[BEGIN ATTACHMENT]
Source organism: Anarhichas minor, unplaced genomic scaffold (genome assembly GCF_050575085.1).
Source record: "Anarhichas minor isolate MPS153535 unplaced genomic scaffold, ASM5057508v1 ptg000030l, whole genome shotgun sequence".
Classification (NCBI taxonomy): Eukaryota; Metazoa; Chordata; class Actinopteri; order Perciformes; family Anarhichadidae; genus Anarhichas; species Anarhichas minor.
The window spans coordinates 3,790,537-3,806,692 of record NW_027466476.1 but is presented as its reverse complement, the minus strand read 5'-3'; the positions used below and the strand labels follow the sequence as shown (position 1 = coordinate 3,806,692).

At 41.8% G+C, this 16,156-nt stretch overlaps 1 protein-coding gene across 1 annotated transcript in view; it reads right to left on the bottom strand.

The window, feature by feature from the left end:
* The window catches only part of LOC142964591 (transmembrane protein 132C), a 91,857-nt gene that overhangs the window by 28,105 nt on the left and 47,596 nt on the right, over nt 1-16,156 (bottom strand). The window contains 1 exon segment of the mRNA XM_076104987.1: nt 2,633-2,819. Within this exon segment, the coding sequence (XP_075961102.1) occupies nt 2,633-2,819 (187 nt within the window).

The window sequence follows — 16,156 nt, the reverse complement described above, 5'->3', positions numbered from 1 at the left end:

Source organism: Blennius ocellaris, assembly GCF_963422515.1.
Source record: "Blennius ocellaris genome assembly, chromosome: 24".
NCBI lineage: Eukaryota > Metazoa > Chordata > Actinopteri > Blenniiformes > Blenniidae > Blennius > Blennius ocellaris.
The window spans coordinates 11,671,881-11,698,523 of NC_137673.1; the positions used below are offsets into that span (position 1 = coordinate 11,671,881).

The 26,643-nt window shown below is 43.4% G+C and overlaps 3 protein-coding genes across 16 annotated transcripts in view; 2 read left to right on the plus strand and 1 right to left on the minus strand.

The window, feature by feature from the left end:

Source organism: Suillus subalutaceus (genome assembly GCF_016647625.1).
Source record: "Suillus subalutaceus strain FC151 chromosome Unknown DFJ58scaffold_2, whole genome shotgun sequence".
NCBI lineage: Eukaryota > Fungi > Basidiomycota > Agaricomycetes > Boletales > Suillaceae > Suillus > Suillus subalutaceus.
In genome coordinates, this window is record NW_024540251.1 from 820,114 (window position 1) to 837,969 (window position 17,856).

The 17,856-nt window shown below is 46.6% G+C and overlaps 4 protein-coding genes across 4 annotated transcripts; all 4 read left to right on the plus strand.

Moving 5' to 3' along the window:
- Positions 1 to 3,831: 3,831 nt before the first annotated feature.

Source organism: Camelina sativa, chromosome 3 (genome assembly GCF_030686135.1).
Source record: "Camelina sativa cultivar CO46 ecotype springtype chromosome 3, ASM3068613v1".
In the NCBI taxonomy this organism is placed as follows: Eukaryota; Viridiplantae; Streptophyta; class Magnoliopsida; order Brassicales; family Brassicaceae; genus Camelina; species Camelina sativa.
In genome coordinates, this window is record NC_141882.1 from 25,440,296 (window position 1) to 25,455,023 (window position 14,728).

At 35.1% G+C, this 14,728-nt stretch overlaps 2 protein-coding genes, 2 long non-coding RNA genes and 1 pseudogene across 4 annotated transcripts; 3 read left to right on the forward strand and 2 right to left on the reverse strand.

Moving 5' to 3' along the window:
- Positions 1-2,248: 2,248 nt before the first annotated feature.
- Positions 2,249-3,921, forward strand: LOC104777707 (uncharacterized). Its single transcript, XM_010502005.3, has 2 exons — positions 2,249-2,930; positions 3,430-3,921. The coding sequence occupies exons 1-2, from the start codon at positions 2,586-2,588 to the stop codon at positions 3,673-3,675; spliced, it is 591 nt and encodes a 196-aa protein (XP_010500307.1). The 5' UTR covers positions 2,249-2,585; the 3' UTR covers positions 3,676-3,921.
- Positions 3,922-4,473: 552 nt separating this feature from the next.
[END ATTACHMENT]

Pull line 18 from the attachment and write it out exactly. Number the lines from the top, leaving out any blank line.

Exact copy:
In genome coordinates, this window is record NW_024540251.1 from 820,114 (window position 1) to 837,969 (window position 17,856).